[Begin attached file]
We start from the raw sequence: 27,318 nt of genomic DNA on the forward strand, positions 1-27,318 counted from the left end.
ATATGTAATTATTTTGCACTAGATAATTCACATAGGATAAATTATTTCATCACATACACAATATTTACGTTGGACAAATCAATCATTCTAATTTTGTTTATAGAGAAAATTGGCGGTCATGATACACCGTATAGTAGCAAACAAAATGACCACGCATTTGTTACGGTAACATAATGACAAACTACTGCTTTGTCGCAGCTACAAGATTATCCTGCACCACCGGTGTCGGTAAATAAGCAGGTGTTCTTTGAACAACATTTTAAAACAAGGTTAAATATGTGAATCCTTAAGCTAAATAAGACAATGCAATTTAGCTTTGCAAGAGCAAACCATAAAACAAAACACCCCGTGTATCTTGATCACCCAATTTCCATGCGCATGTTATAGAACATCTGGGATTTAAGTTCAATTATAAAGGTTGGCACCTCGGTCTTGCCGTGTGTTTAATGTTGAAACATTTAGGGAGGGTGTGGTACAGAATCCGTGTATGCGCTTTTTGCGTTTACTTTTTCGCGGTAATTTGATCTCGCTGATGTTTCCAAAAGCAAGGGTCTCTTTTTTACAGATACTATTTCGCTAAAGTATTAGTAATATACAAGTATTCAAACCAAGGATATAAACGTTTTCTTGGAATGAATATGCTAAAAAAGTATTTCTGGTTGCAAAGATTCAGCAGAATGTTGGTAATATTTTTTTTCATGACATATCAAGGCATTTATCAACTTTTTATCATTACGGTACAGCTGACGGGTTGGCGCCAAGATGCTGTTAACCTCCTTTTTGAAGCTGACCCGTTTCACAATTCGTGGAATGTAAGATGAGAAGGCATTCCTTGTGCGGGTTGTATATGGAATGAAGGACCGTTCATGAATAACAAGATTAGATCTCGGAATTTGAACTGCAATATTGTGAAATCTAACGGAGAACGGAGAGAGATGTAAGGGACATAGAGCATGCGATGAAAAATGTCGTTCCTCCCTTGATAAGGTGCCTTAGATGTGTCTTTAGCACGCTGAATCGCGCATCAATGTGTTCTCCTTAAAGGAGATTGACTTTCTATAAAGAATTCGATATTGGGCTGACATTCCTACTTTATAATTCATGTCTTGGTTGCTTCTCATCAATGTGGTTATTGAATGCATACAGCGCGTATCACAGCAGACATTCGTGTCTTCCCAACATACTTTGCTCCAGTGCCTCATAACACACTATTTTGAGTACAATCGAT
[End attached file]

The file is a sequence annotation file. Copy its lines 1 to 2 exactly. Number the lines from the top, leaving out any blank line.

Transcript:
We start from the raw sequence: 27,318 nt of genomic DNA on the forward strand, positions 1-27,318 counted from the left end.
ATATGTAATTATTTTGCACTAGATAATTCACATAGGATAAATTATTTCATCACATACACAATATTTACGTTGGACAAATCAATCATTCTAATTTTGTTTATAGAGAAAATTGGCGGTCATGATACACCGTATAGTAGCAAACAAAATGACCACGCATTTGTTACGGTAACATAATGACAAACTACTGCTTTGTCGCAGCTACAAGATTATCCTGCACCACCGGTGTCGGTAAATAAGCAGGTGTTCTTTGAACAACATTTTAAAACAAGGTTAAATATGTGAATCCTTAAGCTAAATAAGACAATGCAATTTAGCTTTGCAAGAGCAAACCATAAAACAAAACACCCCGTGTATCTTGATCACCCAATTTCCATGCGCATGTTATAGAACATCTGGGATTTAAGTTCAATTATAAAGGTTGGCACCTCGGTCTTGCCGTGTGTTTAATGTTGAAACATTTAGGGAGGGTGTGGTACAGAATCCGTGTATGCGCTTTTTGCGTTTACTTTTTCGCGGTAATTTGATCTCGCTGATGTTTCCAAAAGCAAGGGTCTCTTTTTTACAGATACTATTTCGCTAAAGTATTAGTAATATACAAGTATTCAAACCAAGGATATAAACGTTTTCTTGGAATGAATATGCTAAAAAAGTATTTCTGGTTGCAAAGATTCAGCAGAATGTTGGTAATATTTTTTTTCATGACATATCAAGGCATTTATCAACTTTTTATCATTACGGTACAGCTGACGGGTTGGCGCCAAGATGCTGTTAACCTCCTTTTTGAAGCTGACCCGTTTCACAATTCGTGGAATGTAAGATGAGAAGGCATTCCTTGTGCGGGTTGTATATGGAATGAAGGACCGTTCATGAATAACAAGATTAGATCTCGGAATTTGAACTGCAATATTGTGAAATCTAACGGAGAACGGAGAGAGATGTAAGGGACATAGAGCATGCGATGAAAAATGTCGTTCCTCCCTTGATAAGGTGCCTTAGATGTGTCTTTAGCACGCTGAATCGCGCATCAATGTGTTCTCCTTAAAGGAGATTGACTTTCTATAAAGAATTCGATATTGGGCTGACATTCCTACTTTATAATTCATGTCTTGGTTGCTTCTCATCAATGTGGTTATTGAATGCATACAGCGCGTATCACAGCAGACATTCGTGTCTTCCCAACATACTTTGCTCCAGTGCCTCATAACACACTATTTTGAGTACAATCGAT